Artificial Intelligence Could Eliminate SA Election Errors

Top Quote South African start-up Camatica says it is time to introduce artificial intelligence in local and national elections. End Quote
  • (1888PressRelease) May 31, 2019 - It’s time to implement artificial intelligence (AI) in South African elections to eliminate the growing potential for human error.

    “In 2019, we should not be relying on ink to ensure the integrity of election results. Imagine marking travelers’ thumbs to try control entry into South Africa,” says Laurence Seberini, co-founder of Camatica.

    This Johannesburg-based facial recognition start-up believes Elections 2019 were a watershed as potentially serious issues made their presence felt.

    AI-powered facial recognition technology implemented for the upcoming municipal elections in two years time could help eliminate issues around the lack of ballot papers, inappropriate election officials and, most importantly, the obsolete marking of thumbs.

    “Facial recognition is used in the serious business of running airports and securing borders. Why can’t we also trust this proven AI technology to run elections?”, asks Mr Seberini.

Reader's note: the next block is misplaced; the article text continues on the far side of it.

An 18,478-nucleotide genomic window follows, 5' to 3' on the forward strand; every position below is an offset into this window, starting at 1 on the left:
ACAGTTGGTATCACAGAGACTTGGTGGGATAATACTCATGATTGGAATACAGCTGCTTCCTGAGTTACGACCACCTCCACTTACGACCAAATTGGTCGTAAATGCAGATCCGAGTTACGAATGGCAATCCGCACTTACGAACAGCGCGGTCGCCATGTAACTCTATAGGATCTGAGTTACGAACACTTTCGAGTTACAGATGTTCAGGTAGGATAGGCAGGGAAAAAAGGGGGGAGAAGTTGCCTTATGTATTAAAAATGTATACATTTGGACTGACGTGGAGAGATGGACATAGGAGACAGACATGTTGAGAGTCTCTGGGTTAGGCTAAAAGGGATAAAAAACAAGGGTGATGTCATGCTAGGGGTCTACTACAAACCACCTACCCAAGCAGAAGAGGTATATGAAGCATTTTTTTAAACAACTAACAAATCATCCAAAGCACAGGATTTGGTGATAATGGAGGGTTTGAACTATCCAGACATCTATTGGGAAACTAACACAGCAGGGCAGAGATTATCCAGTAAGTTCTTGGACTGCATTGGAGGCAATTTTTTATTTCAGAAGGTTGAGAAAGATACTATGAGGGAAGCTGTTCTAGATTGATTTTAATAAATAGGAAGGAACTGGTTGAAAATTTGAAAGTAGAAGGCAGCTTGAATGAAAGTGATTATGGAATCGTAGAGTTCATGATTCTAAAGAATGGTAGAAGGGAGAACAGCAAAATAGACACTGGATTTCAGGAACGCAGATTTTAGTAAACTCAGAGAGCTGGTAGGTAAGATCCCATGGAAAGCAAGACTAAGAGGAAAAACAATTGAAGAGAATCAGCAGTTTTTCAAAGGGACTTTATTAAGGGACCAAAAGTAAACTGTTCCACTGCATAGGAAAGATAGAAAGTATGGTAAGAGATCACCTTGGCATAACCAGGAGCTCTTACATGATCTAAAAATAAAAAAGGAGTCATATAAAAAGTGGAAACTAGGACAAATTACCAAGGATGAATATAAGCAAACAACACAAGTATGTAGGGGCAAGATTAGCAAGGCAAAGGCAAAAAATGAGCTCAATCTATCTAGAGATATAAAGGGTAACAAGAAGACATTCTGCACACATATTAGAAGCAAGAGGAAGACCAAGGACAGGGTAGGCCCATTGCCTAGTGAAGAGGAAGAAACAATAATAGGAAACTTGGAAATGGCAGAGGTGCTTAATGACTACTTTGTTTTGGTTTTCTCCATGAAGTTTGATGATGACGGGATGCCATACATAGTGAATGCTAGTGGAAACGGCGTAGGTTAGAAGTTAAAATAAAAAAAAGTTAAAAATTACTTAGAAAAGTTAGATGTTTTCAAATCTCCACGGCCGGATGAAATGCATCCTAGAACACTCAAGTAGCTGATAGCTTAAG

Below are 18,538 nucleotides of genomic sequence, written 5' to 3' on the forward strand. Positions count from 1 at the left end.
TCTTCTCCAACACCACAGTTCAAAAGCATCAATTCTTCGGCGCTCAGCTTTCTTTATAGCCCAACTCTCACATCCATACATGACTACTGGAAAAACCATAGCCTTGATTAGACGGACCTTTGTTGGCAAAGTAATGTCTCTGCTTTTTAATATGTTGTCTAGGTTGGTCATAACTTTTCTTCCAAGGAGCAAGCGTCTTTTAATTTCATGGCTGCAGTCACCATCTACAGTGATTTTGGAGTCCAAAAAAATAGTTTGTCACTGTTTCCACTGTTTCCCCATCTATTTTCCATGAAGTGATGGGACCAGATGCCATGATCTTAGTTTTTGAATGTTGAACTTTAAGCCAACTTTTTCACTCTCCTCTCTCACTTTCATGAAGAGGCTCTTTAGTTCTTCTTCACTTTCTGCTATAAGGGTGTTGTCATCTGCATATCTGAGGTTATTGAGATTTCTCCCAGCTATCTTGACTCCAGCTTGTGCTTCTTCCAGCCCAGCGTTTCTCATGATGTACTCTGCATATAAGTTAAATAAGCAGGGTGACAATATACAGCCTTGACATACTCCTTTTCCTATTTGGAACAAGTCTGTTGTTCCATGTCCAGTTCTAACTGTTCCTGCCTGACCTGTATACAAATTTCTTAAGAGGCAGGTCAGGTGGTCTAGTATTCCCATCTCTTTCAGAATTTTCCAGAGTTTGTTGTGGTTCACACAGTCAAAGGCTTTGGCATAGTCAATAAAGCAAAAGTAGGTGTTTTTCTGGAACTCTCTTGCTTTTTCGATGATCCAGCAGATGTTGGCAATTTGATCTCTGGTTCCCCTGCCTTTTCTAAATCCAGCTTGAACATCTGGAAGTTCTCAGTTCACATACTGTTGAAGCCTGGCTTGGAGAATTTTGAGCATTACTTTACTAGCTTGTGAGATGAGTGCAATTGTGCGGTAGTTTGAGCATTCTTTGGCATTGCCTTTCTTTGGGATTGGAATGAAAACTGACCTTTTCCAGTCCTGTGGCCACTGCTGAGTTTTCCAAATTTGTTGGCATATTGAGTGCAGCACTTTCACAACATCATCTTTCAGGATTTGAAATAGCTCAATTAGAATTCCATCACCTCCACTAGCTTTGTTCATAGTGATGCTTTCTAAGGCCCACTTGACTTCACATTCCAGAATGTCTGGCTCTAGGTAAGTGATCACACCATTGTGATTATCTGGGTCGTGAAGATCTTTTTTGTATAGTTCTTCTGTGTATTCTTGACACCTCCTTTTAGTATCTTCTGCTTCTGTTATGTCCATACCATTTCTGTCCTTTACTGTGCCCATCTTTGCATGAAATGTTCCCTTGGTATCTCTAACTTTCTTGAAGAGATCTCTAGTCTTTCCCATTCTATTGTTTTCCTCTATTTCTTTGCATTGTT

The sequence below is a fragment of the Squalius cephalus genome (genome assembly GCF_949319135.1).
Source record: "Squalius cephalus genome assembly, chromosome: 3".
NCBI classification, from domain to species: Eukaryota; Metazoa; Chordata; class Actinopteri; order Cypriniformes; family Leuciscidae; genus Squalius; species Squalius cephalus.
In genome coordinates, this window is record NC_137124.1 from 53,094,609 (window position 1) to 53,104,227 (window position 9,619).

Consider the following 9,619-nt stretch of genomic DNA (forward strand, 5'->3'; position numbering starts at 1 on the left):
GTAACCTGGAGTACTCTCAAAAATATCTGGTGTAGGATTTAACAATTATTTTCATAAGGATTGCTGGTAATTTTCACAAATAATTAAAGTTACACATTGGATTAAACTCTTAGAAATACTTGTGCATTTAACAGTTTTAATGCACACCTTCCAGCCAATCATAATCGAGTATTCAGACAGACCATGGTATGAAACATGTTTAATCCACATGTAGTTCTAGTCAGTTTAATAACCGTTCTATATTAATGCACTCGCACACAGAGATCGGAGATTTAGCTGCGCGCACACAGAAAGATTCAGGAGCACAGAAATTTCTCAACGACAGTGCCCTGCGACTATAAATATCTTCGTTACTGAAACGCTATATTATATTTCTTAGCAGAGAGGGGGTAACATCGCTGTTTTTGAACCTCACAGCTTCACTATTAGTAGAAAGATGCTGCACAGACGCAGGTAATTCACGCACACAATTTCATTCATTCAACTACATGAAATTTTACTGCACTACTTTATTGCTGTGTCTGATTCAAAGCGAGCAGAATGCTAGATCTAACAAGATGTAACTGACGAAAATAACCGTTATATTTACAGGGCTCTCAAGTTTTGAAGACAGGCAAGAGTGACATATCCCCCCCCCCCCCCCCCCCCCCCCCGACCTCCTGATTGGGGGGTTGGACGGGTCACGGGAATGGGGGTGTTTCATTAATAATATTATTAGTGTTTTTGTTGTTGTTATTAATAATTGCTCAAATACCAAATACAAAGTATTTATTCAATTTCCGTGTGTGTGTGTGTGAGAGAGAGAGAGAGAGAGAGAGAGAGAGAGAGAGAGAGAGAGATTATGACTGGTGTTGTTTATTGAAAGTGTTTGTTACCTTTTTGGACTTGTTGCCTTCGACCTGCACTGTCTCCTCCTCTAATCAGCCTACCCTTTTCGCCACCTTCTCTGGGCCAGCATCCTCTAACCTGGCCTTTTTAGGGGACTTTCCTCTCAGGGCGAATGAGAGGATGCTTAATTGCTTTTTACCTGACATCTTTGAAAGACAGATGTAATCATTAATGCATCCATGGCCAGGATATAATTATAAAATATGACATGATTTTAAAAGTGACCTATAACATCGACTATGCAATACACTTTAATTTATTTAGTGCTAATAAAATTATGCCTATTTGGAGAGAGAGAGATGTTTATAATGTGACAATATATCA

“For many of us, facial recognition is becoming our first exposure to the growing phenomenon of Artificial Intelligence. Camera-based facial recognition is finding growing favour within corporate South Africa as a way to fairly and accurately manage employee attendance in the workplace,” Mr Seberini says.

    South African elections follow a five-year cycle, with national and provincial elections held simultaneously and municipal elections held two years later.

    Mr Seberini explains that travelers and shoppers are already being scanned for their safety by state-of-the-art optics at airports, retail stores and other public places where citizens’ safety could be compromised by repeat troublemakers worthy of attention.

    He believes facial recognition technology should be scanning voters, in particular, to eliminate repeat voting and quickly identify known criminals. Scanning should also be implemented to manage officials, particularly those working in remote polling stations.

    “South Africa’s elections are run better than elections in most developed world countries. However, to ensure this track record is maintained well into the future, we need to move with the times and implement state-of-the-art election management solutions,” concludes Mr Seberini.

    Mr Seberini’s firm has developed a range of AI-powered facial recognition solutions specifically-designed for different business sectors including retail, transportation and human resources. The firm is now focused on rolling-out its proprietary technology within several public sector environments it believes could benefit from AI.

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